« PreviousContinue »
a visible change for the worse when Lanfranc died (1089 a.d.) It was no slight evil that the vast estates of the archbishopric were sequestered by the king; the see left vacant; and the indignant monks of Christ-church portioned off on a small allowance from their own property. The injury to public morality became greater, when every bishopric was successively treated in the same way. But worst of all was the replacement of Lanfranc as minister by the worthless Ranulf Flambard, who had settled in England under Edward the Confessor, had been a landowner under the conqueror, and, as administrator of the vast diocesan estates of Lincoln, had made himself thoroughly acquainted with the country. Ranulf's restless love of mischief was united to unquestionable ability. He drew down the curses of high and low on his head by proposing a fresh census, and more accurate measurement of rateable property. In the old survey, loose averages had been taken; there was no doubt but that line and rule would give very different results. The scheme was adopted, but never executed; Rufus died too soon, and his successors were more careful of popularity. In the court, Ranulf's overbearing insolence at last provoked a plot to carry him off to sea; he was actually kidnapped, but succeeded in bribing his captors to set him free, and re-appeared at court like a vampire demanding fresh victims. It was Ranulf who devised the doctrine that bishoprics were ordinary fiefs, which the king might give or withhold at pleasure, and might dispose of at his own terms. He obtained his reward in the rich bishopric of Durham, which was granted to him for a thousand pounds-a small price for such a benefice, but enough to qualify Ranulf as a son of Simon Magus.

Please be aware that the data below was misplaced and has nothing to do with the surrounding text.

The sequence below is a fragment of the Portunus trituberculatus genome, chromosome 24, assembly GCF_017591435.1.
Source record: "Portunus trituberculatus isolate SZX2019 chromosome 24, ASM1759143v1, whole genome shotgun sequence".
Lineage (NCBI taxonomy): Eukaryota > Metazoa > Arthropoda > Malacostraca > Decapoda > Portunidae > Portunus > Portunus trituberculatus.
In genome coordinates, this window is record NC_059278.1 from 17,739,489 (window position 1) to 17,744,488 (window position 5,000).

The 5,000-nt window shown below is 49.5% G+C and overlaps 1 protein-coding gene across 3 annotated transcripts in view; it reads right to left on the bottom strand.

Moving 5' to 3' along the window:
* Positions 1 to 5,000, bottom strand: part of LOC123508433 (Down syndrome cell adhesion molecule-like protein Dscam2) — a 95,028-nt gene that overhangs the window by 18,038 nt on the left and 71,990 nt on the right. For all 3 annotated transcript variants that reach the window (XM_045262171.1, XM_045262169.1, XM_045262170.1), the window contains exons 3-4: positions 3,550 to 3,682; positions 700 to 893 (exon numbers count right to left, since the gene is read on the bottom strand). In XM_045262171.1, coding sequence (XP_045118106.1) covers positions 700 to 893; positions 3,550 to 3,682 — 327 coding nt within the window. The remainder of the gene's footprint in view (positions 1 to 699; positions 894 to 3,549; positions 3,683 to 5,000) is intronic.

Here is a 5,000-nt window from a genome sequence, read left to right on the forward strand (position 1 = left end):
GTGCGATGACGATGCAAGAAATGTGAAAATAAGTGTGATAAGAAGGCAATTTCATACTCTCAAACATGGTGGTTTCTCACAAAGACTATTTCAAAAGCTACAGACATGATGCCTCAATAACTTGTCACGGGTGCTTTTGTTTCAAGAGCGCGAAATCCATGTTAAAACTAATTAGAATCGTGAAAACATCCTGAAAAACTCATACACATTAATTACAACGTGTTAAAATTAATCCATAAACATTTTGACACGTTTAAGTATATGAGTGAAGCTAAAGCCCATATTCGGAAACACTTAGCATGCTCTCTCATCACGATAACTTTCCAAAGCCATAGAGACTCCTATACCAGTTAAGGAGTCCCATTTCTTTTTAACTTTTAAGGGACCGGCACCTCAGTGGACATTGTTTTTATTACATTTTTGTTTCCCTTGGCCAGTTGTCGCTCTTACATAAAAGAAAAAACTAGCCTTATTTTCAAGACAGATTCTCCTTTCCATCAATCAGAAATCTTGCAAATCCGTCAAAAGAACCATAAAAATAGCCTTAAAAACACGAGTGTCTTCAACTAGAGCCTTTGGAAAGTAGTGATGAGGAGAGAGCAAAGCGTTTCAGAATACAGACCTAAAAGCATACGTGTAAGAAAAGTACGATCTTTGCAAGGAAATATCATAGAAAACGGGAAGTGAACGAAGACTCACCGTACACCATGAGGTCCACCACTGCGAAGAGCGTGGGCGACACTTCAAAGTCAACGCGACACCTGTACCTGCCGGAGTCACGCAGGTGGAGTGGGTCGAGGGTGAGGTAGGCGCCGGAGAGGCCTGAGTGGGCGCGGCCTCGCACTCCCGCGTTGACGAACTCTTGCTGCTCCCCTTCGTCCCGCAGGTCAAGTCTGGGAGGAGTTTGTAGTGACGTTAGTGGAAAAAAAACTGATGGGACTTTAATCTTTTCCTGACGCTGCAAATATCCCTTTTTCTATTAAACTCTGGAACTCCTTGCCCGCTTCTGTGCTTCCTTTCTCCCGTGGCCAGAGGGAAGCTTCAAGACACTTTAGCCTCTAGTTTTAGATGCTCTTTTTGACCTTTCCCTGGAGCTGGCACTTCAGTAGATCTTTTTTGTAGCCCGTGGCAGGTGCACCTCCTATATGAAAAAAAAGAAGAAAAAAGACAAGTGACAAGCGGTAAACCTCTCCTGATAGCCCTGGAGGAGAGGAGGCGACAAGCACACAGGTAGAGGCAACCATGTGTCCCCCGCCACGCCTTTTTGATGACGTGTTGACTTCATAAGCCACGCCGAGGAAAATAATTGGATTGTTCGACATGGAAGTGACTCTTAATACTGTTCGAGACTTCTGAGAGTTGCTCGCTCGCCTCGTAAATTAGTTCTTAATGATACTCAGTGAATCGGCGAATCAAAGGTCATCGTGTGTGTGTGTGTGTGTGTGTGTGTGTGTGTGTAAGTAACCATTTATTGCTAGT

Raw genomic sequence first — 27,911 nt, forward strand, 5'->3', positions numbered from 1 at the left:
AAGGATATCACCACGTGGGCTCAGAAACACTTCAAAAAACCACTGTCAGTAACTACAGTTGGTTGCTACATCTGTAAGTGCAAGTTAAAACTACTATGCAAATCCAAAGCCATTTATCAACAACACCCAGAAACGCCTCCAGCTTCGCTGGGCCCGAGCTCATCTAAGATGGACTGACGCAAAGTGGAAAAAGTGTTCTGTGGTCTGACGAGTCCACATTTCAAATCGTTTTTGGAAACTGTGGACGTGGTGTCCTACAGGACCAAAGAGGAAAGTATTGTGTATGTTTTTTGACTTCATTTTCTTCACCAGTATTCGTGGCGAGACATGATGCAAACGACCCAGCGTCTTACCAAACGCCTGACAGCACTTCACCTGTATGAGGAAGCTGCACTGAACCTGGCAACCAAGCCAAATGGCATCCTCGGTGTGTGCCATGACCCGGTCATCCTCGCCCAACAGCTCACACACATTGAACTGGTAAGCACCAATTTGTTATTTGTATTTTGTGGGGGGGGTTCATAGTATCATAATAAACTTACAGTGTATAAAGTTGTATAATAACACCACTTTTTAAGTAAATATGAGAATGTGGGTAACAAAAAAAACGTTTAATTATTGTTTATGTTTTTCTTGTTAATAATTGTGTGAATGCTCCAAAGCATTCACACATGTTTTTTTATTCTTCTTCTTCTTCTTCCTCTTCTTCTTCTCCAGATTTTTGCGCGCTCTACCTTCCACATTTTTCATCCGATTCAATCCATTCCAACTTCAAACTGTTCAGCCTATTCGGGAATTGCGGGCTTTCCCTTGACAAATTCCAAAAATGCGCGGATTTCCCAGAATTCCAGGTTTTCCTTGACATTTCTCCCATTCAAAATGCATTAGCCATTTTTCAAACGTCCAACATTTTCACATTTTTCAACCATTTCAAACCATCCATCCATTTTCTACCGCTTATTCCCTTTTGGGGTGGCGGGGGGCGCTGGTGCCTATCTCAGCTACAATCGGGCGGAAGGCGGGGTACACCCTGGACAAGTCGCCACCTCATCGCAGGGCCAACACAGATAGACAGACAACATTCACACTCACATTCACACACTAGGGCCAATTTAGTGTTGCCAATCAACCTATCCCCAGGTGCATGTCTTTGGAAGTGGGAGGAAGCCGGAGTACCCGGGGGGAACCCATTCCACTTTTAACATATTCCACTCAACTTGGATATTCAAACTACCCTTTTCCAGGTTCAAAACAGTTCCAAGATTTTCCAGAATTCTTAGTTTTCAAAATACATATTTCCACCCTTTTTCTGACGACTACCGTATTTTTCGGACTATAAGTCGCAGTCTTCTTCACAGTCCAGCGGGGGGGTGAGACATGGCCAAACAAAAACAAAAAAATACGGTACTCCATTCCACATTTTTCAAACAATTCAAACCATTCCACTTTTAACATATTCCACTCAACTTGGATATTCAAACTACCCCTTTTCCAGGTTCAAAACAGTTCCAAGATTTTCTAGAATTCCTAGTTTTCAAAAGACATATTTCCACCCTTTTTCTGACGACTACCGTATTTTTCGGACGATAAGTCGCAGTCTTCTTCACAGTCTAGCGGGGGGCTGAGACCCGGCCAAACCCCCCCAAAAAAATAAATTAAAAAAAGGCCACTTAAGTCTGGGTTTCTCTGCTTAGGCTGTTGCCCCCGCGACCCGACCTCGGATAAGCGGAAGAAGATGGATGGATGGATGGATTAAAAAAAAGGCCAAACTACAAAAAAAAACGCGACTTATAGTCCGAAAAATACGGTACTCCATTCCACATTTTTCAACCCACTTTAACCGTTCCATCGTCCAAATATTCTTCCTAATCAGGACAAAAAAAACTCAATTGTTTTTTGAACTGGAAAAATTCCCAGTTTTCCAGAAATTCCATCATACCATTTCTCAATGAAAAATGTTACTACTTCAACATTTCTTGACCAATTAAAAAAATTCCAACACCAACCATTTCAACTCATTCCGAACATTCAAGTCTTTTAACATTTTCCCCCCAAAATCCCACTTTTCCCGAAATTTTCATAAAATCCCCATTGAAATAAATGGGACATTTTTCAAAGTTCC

William Rufus himself impressed his contemporaries in a manner which is vividly reflected in their histories. His person was not remarkable; he was a short, square-shouldered, fat man, with a ruddy complexion and light flax-like hair;1 his
1 As Malmesbury's words are express, "colore rufo, crine subflavo" (lib. iv., p. 504), it is probable that the misnomer "Rufus" attached to William as a term of reproach, justified by his complexion. "The red man is a
CHARACTER OF RUFUS.